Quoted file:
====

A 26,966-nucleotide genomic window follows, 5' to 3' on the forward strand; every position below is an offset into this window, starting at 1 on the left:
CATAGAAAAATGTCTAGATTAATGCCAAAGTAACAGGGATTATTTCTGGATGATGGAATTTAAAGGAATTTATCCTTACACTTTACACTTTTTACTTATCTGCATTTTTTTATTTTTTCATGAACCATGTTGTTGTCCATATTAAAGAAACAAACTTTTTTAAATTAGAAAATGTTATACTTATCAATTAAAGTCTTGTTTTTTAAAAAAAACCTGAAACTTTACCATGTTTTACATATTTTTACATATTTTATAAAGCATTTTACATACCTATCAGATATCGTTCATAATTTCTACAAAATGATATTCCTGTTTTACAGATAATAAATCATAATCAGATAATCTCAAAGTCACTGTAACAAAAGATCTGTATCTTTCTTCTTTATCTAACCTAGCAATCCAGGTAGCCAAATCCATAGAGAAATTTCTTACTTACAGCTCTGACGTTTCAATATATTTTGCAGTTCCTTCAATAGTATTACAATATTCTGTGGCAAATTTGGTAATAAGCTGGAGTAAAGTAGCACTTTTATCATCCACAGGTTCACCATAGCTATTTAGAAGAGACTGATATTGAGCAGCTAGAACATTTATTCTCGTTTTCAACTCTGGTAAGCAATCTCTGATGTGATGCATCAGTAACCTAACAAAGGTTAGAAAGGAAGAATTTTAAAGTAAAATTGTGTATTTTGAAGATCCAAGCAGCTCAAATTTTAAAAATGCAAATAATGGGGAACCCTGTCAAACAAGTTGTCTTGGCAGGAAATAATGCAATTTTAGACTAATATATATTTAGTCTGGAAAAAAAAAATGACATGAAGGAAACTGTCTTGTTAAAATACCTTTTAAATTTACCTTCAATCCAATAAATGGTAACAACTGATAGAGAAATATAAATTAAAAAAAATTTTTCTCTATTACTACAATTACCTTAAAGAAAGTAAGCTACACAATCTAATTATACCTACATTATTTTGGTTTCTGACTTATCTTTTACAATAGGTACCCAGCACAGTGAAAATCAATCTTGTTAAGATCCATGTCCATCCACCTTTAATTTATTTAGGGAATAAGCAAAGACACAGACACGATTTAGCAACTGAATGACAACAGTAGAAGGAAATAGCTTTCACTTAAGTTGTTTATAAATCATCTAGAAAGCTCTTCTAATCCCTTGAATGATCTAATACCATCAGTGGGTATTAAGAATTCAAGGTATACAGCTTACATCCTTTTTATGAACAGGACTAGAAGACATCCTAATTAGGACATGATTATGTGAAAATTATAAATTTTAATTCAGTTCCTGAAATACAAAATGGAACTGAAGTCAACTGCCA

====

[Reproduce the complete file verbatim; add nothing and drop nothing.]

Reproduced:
A 26,966-nucleotide genomic window follows, 5' to 3' on the forward strand; every position below is an offset into this window, starting at 1 on the left:
CATAGAAAAATGTCTAGATTAATGCCAAAGTAACAGGGATTATTTCTGGATGATGGAATTTAAAGGAATTTATCCTTACACTTTACACTTTTTACTTATCTGCATTTTTTTATTTTTTCATGAACCATGTTGTTGTCCATATTAAAGAAACAAACTTTTTTAAATTAGAAAATGTTATACTTATCAATTAAAGTCTTGTTTTTTAAAAAAAACCTGAAACTTTACCATGTTTTACATATTTTTACATATTTTATAAAGCATTTTACATACCTATCAGATATCGTTCATAATTTCTACAAAATGATATTCCTGTTTTACAGATAATAAATCATAATCAGATAATCTCAAAGTCACTGTAACAAAAGATCTGTATCTTTCTTCTTTATCTAACCTAGCAATCCAGGTAGCCAAATCCATAGAGAAATTTCTTACTTACAGCTCTGACGTTTCAATATATTTTGCAGTTCCTTCAATAGTATTACAATATTCTGTGGCAAATTTGGTAATAAGCTGGAGTAAAGTAGCACTTTTATCATCCACAGGTTCACCATAGCTATTTAGAAGAGACTGATATTGAGCAGCTAGAACATTTATTCTCGTTTTCAACTCTGGTAAGCAATCTCTGATGTGATGCATCAGTAACCTAACAAAGGTTAGAAAGGAAGAATTTTAAAGTAAAATTGTGTATTTTGAAGATCCAAGCAGCTCAAATTTTAAAAATGCAAATAATGGGGAACCCTGTCAAACAAGTTGTCTTGGCAGGAAATAATGCAATTTTAGACTAATATATATTTAGTCTGGAAAAAAAAAATGACATGAAGGAAACTGTCTTGTTAAAATACCTTTTAAATTTACCTTCAATCCAATAAATGGTAACAACTGATAGAGAAATATAAATTAAAAAAAATTTTTCTCTATTACTACAATTACCTTAAAGAAAGTAAGCTACACAATCTAATTATACCTACATTATTTTGGTTTCTGACTTATCTTTTACAATAGGTACCCAGCACAGTGAAAATCAATCTTGTTAAGATCCATGTCCATCCACCTTTAATTTATTTAGGGAATAAGCAAAGACACAGACACGATTTAGCAACTGAATGACAACAGTAGAAGGAAATAGCTTTCACTTAAGTTGTTTATAAATCATCTAGAAAGCTCTTCTAATCCCTTGAATGATCTAATACCATCAGTGGGTATTAAGAATTCAAGGTATACAGCTTACATCCTTTTTATGAACAGGACTAGAAGACATCCTAATTAGGACATGATTATGTGAAAATTATAAATTTTAATTCAGTTCCTGAAATACAAAATGGAACTGAAGTCAACTGCCA